Twelve UK cities including Cambridge, Brighton and Aberdeen will receive funding for new ultra-fast broadband networks capable of delivering download speeds of up to 100Mbps.
The announcement, made on Thursday by chancellor George Osborne in his Autumn Statement, confirmed plans - first outlined in 2011 - to invest in the networking infrastructure of smaller cities.
"By offering high-tech and digital companies the infrastructure they need, they will be able to compete for business, investment and jobs with the world's top digital cities," a spokesman for the Department for Culture, Media and Sport (DCMS) said in a statement.
The 12 cities that will split the £50m of funding are Brighton and Hove, Cambridge, Coventry, Derby, Oxford, Portsmouth, Salford, and York in England; Aberdeen and Perth in Scotland; Newport in Wales; and Derry/Londonderry in Northern Ireland. The amount of funding for each city will be announced at a later date, the DCMS said.
The scheme is the second phase of the government's super-connected cities plan, which aims to give businesses and residents access to ultra-fast connectivity before the end of 2015. The first phase of the plan saw £100m allocated to 10 larger cities, which included the four capitals of the UK.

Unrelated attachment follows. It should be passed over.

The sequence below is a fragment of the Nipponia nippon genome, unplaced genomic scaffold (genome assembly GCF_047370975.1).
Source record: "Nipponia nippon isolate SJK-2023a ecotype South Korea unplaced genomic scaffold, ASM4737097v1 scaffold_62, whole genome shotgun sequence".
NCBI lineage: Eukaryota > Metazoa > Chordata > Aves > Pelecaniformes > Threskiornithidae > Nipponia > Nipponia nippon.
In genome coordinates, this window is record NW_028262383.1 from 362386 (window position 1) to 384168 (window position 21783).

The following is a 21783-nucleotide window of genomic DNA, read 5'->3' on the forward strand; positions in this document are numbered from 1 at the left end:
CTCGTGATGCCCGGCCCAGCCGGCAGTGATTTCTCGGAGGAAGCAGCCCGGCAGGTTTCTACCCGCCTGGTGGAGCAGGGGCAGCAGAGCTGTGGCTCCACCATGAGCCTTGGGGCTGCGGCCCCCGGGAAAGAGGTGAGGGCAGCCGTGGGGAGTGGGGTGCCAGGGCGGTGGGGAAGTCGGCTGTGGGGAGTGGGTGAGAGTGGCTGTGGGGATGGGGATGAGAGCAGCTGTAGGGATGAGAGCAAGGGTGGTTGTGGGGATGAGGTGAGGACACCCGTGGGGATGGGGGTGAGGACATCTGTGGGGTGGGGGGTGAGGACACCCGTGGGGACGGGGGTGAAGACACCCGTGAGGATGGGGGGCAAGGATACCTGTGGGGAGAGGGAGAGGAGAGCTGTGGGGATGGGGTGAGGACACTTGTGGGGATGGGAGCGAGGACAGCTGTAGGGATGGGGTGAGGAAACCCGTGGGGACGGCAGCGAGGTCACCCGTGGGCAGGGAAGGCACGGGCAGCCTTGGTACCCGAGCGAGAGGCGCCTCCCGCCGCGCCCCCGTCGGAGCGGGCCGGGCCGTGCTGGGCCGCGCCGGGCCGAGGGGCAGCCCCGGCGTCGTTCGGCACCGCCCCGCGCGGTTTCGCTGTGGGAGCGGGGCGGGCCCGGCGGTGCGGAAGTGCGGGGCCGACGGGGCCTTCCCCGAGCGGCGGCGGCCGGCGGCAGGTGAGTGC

For the smaller super-connected fund, cities in England, Scotland and Wales with a Royal Charter and at least 45,000 homes and businesses were able to apply for a portion of the funding. In Northern Ireland, the requirement was lowered to 35,000 homes and businesses.
Both ultra-fast city funds come under the government's umbrella of ongoing investment via its Broadband Delivery UK (BDUK) scheme, which sees the lion's share of the total £680m investment going towards improving broadband connectivity in more rural areas that often have sub-standard internet connectivity.
"The new investment will help put these cities at the centre of the digital stage" — Maria Miller, culture secretary
"Fast broadband is essential for growth and the creation of jobs. We have made significant progress with our broadband programme over the last few months, cutting through EU red tape and that continues," culture secretary Maria Miller said in a statement. "The new investment will help put these cities at the centre of the digital stage, competing for jobs and investment and supporting Britain in the global race."
The BDUK scheme aims to deliver a minimum of 2Mbps for everyone in the country by 2015, with 90 percent of the population also getting access to super-fast speeds (25Mbps or faster, as defined by the DCMS) within the same time frame.
These goals also sit within the wider broadband aims of the EU Digital Agenda, which include reaching 50-percent uptake of 100Mbps or faster broadband by 2020, and a minimum download speed of 30Mbps for all European residents by 2020.